Let me unpack that answer. The short response of the Rabbi is based on a pun made by the Talmud connecting two words (rakatech and rekanim) with similar sounds. It assumes knowledge of the Talmudic passage and its methodology, as well as the verse being examined. The sound happens to be r-k, which appears in the name of my father’s town of Riki and in both of the other words. Thus, Rabbi Chaim Ozer was punning a compliment to my father, which only a student of Talmud and wordplay would appreciate.

How did he know that my father was an inveterate punster in multiple languages? He likely did not, but he had an intuitive understanding of how to put people at ease and make them feel valued. In my father’s case, he used a pun to bridge the distance between a chief rabbi and a lowly student, between a respected leader and a destitute wanderer. He communicated that the two of them played in the same fields of Torah and could share a private joke together. In the years that followed, my father fled from Vilna across Asia to Vladivostok, and then to Japan and Shanghai, before finally arriving in America. That pun warmed him along the long journey. He retold it proudly for the rest of his life, and rightly so. It was G-d speaking to him in his own language of wordplay, using Rabbi Ozer as His agent.

One of the requirements for being a member of the Great Sanhedrin, the Supreme Court of Judaism, was to be familiar with 70 languages, the number assigned to the known languages of the time. Officially this was in order to hear testimony without the need of an interpreter. But it is more. The high judge must emulate G-d. G-d speaks the language of every soul, whether that language be books or puns or Harry Potter. To emulate Him, we too must seek to connect to people and set them at ease, to remove barriers and reduce distances with whatever language it takes.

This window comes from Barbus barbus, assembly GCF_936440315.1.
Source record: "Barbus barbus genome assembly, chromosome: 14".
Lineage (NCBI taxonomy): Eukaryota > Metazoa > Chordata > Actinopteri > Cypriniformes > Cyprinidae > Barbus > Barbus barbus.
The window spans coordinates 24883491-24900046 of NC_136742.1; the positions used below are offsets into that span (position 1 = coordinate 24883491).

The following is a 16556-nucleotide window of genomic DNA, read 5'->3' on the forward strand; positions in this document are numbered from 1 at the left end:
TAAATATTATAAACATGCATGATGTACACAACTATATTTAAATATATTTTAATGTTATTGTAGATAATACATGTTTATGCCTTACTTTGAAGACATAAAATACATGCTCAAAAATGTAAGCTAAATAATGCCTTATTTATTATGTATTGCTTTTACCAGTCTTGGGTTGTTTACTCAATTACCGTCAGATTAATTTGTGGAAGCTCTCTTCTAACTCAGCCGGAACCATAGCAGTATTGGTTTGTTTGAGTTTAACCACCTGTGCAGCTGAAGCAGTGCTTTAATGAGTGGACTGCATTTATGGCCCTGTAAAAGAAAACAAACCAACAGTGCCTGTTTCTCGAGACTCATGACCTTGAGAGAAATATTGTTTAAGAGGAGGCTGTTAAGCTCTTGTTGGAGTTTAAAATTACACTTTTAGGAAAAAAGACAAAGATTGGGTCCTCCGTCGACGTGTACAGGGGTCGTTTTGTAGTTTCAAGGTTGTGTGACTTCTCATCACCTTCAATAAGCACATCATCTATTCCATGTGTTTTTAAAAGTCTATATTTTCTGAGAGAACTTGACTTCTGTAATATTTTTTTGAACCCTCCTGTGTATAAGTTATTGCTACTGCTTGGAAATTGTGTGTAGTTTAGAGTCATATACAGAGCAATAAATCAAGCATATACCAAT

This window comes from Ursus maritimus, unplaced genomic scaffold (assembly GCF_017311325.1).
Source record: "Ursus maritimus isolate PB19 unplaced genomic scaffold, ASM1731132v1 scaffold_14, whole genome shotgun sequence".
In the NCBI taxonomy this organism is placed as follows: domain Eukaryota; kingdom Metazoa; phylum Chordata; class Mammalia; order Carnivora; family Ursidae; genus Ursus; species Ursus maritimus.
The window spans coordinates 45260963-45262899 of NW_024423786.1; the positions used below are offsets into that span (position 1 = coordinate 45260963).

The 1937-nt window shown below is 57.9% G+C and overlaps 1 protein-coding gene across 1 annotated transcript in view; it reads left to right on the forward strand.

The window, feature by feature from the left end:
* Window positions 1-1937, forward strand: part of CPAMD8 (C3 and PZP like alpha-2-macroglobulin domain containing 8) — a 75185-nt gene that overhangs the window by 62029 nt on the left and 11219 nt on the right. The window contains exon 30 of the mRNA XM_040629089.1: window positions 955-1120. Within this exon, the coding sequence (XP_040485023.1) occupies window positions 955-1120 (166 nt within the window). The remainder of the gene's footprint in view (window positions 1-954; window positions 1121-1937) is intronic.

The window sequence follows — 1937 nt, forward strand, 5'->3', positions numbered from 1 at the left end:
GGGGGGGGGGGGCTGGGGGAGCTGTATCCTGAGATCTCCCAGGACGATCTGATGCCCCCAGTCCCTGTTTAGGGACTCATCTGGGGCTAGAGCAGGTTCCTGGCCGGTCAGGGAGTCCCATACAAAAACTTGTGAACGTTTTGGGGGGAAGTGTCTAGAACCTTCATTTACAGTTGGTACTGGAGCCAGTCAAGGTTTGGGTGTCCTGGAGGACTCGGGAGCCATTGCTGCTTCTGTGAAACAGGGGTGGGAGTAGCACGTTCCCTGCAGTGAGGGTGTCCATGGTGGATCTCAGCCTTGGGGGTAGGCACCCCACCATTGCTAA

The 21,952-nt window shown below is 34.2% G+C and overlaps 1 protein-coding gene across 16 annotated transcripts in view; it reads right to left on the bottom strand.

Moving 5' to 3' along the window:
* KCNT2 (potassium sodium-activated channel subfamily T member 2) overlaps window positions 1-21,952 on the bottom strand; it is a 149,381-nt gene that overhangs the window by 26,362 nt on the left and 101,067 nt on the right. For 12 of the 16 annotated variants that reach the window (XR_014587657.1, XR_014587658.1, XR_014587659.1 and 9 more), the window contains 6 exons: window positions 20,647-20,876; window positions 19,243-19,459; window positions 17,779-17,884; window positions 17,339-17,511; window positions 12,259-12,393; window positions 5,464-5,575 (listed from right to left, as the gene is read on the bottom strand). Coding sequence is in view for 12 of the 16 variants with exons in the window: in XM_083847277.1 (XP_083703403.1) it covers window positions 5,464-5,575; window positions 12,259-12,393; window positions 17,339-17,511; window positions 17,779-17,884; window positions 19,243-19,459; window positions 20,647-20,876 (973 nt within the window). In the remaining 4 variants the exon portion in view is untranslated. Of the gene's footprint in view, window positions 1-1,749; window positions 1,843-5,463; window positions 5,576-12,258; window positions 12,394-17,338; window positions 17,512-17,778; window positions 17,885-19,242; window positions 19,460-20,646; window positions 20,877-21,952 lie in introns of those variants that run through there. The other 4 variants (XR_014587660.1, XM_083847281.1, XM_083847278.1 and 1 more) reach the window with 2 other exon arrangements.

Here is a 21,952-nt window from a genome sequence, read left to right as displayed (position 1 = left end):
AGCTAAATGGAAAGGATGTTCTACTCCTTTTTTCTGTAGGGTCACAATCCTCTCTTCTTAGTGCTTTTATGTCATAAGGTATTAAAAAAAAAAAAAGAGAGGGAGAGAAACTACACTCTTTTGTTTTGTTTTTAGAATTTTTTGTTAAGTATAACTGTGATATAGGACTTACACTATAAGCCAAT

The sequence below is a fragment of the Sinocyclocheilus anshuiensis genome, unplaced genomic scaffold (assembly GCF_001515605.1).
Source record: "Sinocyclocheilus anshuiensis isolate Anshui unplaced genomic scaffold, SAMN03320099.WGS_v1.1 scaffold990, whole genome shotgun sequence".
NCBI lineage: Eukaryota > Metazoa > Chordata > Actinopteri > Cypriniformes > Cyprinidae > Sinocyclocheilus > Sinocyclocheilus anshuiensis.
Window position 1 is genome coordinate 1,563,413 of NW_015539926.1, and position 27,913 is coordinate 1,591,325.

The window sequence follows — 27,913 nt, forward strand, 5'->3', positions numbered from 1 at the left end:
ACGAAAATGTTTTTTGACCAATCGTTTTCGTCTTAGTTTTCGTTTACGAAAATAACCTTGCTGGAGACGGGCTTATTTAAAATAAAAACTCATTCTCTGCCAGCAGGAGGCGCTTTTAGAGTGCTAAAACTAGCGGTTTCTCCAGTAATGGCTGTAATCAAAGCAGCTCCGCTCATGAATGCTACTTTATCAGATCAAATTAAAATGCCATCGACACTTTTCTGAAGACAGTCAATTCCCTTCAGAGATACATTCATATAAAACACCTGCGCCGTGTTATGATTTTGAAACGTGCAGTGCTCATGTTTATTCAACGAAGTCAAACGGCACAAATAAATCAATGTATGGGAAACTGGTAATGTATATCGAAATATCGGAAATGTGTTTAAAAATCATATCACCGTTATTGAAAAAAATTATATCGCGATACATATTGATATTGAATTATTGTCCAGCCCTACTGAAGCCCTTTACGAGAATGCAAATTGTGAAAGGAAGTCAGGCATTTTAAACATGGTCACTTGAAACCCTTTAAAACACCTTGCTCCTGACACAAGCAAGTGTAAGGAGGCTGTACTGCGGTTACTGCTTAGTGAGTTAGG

Because every day is someone’s toughest. 

This piece originally appeared in Ketoret, a free newsletter about Jewish thought at

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Rabbi Moshe Rosenberg is the spiritual leader of Congregation Etz Chaim of Kew Gardens Hills, N.Y., and a Judaic Studies educator at SAR Academy in Riverdale, N.Y. He is most well known for his "Unofficial Hogwarts Haggadah and Superhero Haggadah," but his writings on religion, ethics, and Jewish law have also appeared in Tablet Magazine, The Forward, The Jewish Week, and The Journal of Halakha and Contemporary Society, among other national publications. He lives in Queens with his wife, Dina, and their seven children. Additional writings can be found in Ketoret, a semi-regular newsletter which looks at the world through the combined lenses of Torah, literary fiction, technology, game design, and anything else that can help. Subscribe to Ketoret at